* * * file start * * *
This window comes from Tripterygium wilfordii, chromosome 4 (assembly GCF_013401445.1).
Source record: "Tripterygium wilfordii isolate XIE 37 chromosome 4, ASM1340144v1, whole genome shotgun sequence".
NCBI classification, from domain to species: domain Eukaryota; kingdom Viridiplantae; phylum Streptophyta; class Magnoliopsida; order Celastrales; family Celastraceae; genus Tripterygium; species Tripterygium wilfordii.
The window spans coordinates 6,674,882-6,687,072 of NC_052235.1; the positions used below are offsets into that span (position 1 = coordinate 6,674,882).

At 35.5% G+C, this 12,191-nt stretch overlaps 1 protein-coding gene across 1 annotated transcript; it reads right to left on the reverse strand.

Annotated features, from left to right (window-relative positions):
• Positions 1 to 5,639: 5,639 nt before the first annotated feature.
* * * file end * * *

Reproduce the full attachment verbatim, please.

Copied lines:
This window comes from Tripterygium wilfordii, chromosome 4 (assembly GCF_013401445.1).
Source record: "Tripterygium wilfordii isolate XIE 37 chromosome 4, ASM1340144v1, whole genome shotgun sequence".
NCBI classification, from domain to species: domain Eukaryota; kingdom Viridiplantae; phylum Streptophyta; class Magnoliopsida; order Celastrales; family Celastraceae; genus Tripterygium; species Tripterygium wilfordii.
The window spans coordinates 6,674,882-6,687,072 of NC_052235.1; the positions used below are offsets into that span (position 1 = coordinate 6,674,882).

At 35.5% G+C, this 12,191-nt stretch overlaps 1 protein-coding gene across 1 annotated transcript; it reads right to left on the reverse strand.

Annotated features, from left to right (window-relative positions):
• Positions 1 to 5,639: 5,639 nt before the first annotated feature.